Unless the context clearly requires otherwise, throughout the description and the claims, the words “comprise,” “comprising,” and the like are to be construed in an inclusive sense, as opposed to an exclusive or exhaustive sense; that is to say, in the sense of “including, but not limited to.” Additionally, the words “herein,” “above,” “below,” and words of similar import, when used in this application, shall refer to this application as a whole and not to any particular portions of this application. Where the context permits, words in the above Detailed Description using the singular or plural number may also include the plural or singular number respectively. The word “or,” in reference to a list of two or more items, covers all of the following interpretations of the word: any of the items in the list, all of the items in the list, and any combination of the items in the list.
The above detailed description of embodiments of the invention is not intended to be exhaustive or to limit the invention to the precise form disclosed above. While specific embodiments of, and examples for, the invention are described above for illustrative purposes, various equivalent modifications are possible within the scope of the invention, as those skilled in the relevant art will recognize. For example, while processes or blocks are presented in a given order, alternative embodiments may perform routines having steps, or employ systems having blocks, in a different order, and some processes or blocks may be deleted, moved, added, subdivided, combined, and/or modified to provide alternative or subcombinations. Each of these processes or blocks may be implemented in a variety of different ways. Also, while processes or blocks are at times shown as being performed in series, these processes or blocks may instead be performed in parallel, or may be performed at different times.
The teachings of the invention provided herein can be applied to other systems, not necessarily the system described above. The elements and acts of the various embodiments described above can be combined or altered to provide further embodiments. For example, while a multi-band, multi-protocol, configurable, RFID tag is shown, alternative embodiments may include tags that are only multi-band configurable or multi-protocol configurable.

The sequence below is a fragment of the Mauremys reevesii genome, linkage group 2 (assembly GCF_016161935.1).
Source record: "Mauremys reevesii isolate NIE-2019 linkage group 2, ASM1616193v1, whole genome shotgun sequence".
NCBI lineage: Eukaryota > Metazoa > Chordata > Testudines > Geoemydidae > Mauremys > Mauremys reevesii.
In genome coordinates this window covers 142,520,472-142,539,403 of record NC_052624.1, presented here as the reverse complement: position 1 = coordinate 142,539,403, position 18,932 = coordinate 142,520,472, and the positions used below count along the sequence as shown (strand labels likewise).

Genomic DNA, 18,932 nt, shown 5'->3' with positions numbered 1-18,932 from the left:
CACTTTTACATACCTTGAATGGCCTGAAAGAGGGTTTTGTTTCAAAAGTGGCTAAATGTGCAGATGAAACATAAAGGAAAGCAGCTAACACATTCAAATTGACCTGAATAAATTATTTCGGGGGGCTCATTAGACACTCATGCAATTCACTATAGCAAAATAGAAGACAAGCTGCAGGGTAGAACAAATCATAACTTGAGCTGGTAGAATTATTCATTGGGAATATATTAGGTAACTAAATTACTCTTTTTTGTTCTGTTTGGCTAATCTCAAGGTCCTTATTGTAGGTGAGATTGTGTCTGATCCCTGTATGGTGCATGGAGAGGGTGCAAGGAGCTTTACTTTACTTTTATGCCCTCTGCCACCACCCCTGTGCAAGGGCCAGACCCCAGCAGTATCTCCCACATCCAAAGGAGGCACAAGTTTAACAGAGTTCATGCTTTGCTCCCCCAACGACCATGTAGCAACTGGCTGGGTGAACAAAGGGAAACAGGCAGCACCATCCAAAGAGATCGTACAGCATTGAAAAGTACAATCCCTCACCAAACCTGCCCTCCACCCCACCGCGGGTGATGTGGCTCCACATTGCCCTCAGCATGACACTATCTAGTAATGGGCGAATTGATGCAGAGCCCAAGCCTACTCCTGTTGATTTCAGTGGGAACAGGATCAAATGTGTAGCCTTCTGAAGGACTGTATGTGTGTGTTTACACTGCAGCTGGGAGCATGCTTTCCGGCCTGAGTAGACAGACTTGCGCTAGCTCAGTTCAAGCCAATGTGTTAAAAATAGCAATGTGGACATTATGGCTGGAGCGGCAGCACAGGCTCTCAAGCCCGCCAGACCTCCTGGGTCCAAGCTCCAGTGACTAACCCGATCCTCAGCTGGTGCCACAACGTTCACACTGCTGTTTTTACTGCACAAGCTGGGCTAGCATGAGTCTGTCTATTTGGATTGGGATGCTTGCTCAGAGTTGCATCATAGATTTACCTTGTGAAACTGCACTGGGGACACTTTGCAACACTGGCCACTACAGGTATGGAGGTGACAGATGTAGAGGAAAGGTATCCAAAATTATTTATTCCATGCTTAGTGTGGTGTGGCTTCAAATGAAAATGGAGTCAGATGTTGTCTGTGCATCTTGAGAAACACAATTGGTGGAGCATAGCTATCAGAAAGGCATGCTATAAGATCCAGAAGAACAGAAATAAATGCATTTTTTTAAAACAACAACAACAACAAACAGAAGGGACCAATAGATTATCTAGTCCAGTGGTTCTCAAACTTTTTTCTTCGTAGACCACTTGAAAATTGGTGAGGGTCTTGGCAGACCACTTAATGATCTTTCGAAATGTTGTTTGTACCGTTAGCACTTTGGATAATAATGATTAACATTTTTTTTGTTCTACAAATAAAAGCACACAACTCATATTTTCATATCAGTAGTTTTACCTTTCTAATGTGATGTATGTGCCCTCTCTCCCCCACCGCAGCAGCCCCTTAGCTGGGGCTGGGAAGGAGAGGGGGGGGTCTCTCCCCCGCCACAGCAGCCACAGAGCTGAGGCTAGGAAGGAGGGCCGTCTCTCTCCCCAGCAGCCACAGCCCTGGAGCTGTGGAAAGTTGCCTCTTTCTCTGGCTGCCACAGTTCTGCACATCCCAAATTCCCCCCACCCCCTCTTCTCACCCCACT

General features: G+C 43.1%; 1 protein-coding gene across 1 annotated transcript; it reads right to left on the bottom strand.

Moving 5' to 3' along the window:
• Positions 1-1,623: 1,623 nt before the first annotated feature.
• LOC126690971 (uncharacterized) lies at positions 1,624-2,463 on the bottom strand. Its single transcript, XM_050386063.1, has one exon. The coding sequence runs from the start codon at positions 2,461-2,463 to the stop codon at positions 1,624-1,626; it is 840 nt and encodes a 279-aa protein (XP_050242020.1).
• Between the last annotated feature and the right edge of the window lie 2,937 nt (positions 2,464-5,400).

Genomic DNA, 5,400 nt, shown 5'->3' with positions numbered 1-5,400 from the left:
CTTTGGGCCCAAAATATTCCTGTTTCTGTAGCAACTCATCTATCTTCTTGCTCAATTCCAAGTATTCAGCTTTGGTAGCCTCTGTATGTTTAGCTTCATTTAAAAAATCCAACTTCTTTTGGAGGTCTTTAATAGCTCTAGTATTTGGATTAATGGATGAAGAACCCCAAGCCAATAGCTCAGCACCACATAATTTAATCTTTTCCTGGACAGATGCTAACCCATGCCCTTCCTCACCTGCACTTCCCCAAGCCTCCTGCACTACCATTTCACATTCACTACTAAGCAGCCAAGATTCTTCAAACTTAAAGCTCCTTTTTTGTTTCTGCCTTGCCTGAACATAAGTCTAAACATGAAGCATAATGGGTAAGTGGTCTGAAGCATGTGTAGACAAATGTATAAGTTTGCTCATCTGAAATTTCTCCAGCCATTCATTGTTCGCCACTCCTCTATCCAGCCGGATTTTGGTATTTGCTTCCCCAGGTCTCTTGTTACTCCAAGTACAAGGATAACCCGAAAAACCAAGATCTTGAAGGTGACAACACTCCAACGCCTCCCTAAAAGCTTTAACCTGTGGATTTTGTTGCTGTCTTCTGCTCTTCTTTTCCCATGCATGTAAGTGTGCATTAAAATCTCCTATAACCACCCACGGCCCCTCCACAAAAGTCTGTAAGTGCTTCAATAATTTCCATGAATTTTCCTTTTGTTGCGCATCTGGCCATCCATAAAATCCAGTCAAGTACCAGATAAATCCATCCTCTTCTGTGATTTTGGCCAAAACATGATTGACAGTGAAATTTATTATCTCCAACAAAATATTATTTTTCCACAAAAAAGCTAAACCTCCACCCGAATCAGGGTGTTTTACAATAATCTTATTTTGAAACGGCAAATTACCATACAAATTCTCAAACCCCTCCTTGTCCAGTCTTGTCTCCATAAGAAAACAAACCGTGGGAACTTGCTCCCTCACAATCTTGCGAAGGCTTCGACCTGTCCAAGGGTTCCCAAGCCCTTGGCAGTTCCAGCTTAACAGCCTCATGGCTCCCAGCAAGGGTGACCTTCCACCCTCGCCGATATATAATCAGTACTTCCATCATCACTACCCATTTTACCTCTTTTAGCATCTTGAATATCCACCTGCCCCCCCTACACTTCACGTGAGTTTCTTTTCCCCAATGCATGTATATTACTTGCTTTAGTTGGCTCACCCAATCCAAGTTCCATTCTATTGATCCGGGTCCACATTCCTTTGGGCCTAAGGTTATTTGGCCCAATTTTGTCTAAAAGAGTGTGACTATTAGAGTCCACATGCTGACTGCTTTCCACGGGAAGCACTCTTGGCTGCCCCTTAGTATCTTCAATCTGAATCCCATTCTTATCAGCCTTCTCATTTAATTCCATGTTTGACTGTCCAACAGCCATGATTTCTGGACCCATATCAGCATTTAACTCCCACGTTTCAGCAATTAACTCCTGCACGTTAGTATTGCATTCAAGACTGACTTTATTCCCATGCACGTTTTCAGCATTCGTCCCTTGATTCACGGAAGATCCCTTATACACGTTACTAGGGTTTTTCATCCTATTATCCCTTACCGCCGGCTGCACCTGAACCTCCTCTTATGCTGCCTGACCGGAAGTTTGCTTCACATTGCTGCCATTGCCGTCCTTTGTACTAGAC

These and other changes can be made to the invention in light of the above Detailed Description. While the above description describes certain embodiments of the invention, and describes the best mode contemplated, no matter how detailed the above appears in text, the invention can be practiced in many ways. Details of the system may vary considerably in its implementation details, while still being encompassed by the invention disclosed herein.
The terminology used in the Detailed Description is intended to be interpreted in its broadest reasonable manner, even though it is being used in conjunction with a detailed description of certain specific embodiments of the invention. Certain terms may even be emphasized; however, any terminology intended to be interpreted in any restricted manner will be overtly and specifically defined as such in this Detailed Description section. In general, the terms used in the following claims should not be construed to limit the invention to the specific embodiments disclosed in the specification, unless the above Detailed Description section explicitly defines such terms. Accordingly, the actual scope of the invention encompasses not only the disclosed embodiments, but also all equivalent ways of practicing or implementing the invention under the claims.
While certain aspects of the invention are presented below in certain claim forms, the inventors contemplate the various aspects of the invention in any number of claim forms. For example, while only one aspect of the invention is recited as a means-plus-function claim under 35 U.S.C § 112, other aspects may likewise be embodied as a means-plus-function claim. Accordingly, the inventors reserve the right to add additional claims after filing the application to pursue such additional claim forms for other aspects of the invention.